Wednesday, 24 July 2013
S.Africa’s ex-ANC “bad boy” plans election bid against the odds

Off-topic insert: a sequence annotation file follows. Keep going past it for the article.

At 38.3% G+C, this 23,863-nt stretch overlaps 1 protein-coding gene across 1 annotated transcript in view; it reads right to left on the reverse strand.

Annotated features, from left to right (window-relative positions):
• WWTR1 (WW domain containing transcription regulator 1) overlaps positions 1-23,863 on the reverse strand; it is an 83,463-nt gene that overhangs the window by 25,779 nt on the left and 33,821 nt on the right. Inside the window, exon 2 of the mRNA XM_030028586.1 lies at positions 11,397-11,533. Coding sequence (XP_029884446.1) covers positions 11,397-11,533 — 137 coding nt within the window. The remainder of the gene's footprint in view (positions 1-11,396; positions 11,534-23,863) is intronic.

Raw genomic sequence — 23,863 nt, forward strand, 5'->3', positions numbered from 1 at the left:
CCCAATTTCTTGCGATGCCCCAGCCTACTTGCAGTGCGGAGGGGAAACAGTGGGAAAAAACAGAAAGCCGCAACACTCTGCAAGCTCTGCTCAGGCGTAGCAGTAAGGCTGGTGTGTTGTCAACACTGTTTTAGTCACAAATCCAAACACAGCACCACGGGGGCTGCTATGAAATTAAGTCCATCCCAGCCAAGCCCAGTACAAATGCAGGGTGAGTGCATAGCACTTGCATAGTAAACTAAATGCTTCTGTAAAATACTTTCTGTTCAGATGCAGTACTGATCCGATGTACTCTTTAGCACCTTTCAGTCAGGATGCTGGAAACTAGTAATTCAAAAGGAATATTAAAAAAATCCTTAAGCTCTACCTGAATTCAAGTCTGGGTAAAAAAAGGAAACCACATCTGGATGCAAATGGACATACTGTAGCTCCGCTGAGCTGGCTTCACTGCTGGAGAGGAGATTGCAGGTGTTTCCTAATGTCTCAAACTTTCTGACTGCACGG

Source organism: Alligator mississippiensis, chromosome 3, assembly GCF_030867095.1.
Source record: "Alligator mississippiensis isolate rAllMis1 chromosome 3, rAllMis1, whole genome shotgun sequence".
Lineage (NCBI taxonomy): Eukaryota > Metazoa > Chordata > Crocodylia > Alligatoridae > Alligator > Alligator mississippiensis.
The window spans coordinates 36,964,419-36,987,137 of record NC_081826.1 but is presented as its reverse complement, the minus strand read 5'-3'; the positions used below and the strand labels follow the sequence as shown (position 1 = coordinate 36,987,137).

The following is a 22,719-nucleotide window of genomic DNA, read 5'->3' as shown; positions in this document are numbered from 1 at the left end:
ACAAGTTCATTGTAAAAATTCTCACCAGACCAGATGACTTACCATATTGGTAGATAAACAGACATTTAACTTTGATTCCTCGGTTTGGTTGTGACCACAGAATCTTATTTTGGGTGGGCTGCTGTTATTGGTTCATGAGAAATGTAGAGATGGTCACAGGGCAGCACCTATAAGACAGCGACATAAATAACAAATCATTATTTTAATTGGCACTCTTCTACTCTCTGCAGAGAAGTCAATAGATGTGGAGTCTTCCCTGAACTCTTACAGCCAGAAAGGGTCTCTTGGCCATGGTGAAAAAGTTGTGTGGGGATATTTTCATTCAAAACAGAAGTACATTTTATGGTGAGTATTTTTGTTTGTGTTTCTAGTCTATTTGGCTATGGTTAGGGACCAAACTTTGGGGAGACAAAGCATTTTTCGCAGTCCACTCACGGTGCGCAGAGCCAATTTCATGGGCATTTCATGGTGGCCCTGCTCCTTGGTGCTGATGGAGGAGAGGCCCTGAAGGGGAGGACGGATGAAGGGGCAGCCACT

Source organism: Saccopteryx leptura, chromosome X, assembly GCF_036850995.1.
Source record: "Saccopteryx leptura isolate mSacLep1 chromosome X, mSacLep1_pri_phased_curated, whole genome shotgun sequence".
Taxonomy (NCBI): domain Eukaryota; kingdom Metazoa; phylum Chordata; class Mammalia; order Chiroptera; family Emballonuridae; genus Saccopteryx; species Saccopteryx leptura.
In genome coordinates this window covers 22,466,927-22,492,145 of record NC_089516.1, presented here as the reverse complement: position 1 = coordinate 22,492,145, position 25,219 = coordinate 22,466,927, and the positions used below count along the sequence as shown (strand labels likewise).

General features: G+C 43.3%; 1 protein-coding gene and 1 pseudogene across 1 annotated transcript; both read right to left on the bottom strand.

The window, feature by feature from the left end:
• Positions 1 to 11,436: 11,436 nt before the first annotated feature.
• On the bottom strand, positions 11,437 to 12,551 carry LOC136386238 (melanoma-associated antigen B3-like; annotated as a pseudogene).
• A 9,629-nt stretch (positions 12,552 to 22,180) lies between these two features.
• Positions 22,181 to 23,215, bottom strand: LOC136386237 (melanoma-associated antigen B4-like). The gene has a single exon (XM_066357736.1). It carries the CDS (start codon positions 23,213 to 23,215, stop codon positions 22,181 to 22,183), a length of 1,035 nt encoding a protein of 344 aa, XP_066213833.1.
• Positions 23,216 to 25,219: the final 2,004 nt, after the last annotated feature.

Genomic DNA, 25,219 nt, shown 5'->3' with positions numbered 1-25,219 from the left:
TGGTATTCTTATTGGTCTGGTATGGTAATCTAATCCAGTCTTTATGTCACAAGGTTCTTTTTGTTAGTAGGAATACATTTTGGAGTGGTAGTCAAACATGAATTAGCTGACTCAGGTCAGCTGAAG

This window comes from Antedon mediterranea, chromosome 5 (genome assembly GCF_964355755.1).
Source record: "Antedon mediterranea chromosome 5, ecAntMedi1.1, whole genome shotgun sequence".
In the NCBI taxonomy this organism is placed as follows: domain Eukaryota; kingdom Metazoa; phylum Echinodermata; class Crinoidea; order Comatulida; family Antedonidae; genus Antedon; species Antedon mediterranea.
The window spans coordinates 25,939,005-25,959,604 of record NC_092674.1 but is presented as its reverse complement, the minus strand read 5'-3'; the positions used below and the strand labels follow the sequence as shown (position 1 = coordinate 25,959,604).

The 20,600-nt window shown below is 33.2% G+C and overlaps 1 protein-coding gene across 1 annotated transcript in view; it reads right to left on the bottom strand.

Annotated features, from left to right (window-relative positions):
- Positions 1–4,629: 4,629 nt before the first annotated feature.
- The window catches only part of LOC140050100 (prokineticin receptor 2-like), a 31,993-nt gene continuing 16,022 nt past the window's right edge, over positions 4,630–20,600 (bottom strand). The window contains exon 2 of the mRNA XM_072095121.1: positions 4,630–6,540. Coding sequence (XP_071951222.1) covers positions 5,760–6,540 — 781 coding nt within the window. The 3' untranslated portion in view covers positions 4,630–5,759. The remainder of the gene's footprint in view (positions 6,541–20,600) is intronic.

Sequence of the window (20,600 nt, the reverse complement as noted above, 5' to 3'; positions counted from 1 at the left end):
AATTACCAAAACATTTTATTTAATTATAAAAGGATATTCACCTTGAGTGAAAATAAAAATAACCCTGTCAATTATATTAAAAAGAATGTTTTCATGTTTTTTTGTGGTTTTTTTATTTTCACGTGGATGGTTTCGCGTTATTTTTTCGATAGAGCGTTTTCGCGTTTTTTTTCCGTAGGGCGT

He wears a red beret, talks the language of Revolution and calls himself “Commander in Chief”. Any echo of Venezuela’s late firebrand socialist leader Hugo Chavez is not accidental. Julius Malema, expelled “bad boy” of South Africa’s ruling African National Congress and now facing racketeering charges he denies, this month launched the nation’s newest political movement, calling for a revolutionary jolt to Africa’s biggest economy through nationalisation of mines and expropriation of white-owned land. Citing among his heroes Chavez and retired Cuban leader Fidel Castro, the 32-year-old Malema says his Economic Freedom Fighters (EFF) movement plans to contest elections next year against President Jacob Zuma and the ANC, which has ruled since the end of apartheid in 1994. “We want them out of power. They have failed our people,” Malema, wearing his trademark red beret, said in an interview this week in Johannesburg’s Sandton financial district. The EFF, which has yet to register formally as a party, is the latest in a scattering of new political groupings that have emerged recently to try to challenge the ANC. The ruling party remains dominant and still likely to win next year, but internal splits and enduring inequality and poverty in post-apartheid South Africa have eroded its support, especially among restive young people born after 1994. Political analysts say that for Malema, arguably South Africa’s most high-profile and divisive politician in recent years, grabbing headlines is easy. But as a political orphan now shut out of the mighty ANC machine that nurtured his early career, he faces a tough reality check to show he has the backing, funding and organisational skills to form a viable party and run a credible campaign. “I don’t give him much chance,” said veteran South African journalist and political commentator Allister Sparks, adding that money-laundering charges brought last year against the former ANC Youth League leader could also derail any election bid. Nevertheless, surveys last month by consumer insights company Pondering Panda found more than one in four young South Africans aged between 18 and 34 said they would vote for a party led by Malema in an election. In the poll, conducted by mobile phone, respondents who supported Malema said they did so because he would do more to help poor people than other parties. “These figures show that even under ANC rule, many young people feel their lives have not improved as they expected,” Pondering Panda’s Shirley Wakefield said in a statement. Thrown out by the ANC as a troublemaker in 2012, Malema seems unfazed by the formal accusations of racketeering that could still send him to jail over murky state tender deals. He says the charges and a $1.6 million tax bill slapped on him after he left the ANC are a “nice coincidence”. “You can’t wage a war against capital and not expect a reaction,” said Malema, who at the height of his controversial Youth League leadership displayed a penchant for expensive Swiss watches and flashy cars. Since his fall from grace, he has been forced to auction off vehicles and properties. “REVOLUTION IS PAINFUL” Malema burnished his anti-capitalist credentials last year by intervening on the side of striking miners during an outbreak of violent labour unrest that killed at least 50 people, rattled investors and triggered ratings downgrades for South Africa. Wildcat mining strikes have persisted this year, and it is no surprise that state takeover of “mines, banks and other strategic sectors” and expropriation of land for “equal redistribution” – all without compensation – are at the top of “non-negotiable” policy proposals presented by Malema’s EFF. Such radical tenets, which have been rejected by the current ANC leadership, are guaranteed to make existing and future investors in South Africa see red. But Malema is unapologetic. “Revolution is painful,” he said.